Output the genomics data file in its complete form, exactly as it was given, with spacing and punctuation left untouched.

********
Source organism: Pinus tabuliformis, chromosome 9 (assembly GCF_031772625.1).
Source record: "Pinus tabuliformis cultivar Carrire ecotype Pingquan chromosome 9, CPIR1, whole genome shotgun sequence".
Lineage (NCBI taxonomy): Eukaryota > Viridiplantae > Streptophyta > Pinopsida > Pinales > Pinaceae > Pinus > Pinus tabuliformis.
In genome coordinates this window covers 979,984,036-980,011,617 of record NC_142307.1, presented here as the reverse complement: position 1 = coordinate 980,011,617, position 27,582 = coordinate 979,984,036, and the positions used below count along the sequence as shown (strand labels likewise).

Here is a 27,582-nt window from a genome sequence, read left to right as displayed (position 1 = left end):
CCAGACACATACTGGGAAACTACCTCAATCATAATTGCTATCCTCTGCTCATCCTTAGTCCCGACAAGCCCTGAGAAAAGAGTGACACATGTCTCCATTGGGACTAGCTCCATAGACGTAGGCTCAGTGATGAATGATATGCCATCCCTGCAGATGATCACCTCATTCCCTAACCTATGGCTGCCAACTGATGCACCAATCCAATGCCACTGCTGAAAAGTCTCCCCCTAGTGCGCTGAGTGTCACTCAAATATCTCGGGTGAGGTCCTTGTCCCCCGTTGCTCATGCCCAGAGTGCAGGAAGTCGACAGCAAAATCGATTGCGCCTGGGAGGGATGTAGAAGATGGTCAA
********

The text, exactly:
Source organism: Pinus tabuliformis, chromosome 9 (assembly GCF_031772625.1).
Source record: "Pinus tabuliformis cultivar Carrire ecotype Pingquan chromosome 9, CPIR1, whole genome shotgun sequence".
Lineage (NCBI taxonomy): Eukaryota > Viridiplantae > Streptophyta > Pinopsida > Pinales > Pinaceae > Pinus > Pinus tabuliformis.
In genome coordinates this window covers 979,984,036-980,011,617 of record NC_142307.1, presented here as the reverse complement: position 1 = coordinate 980,011,617, position 27,582 = coordinate 979,984,036, and the positions used below count along the sequence as shown (strand labels likewise).

Here is a 27,582-nt window from a genome sequence, read left to right as displayed (position 1 = left end):
CCAGACACATACTGGGAAACTACCTCAATCATAATTGCTATCCTCTGCTCATCCTTAGTCCCGACAAGCCCTGAGAAAAGAGTGACACATGTCTCCATTGGGACTAGCTCCATAGACGTAGGCTCAGTGATGAATGATATGCCATCCCTGCAGATGATCACCTCATTCCCTAACCTATGGCTGCCAACTGATGCACCAATCCAATGCCACTGCTGAAAAGTCTCCCCCTAGTGCGCTGAGTGTCACTCAAATATCTCGGGTGAGGTCCTTGTCCCCCGTTGCTCATGCCCAGAGTGCAGGAAGTCGACAGCAAAATCGATTGCGCCTGGGAGGGATGTAGAAGATGGTCAA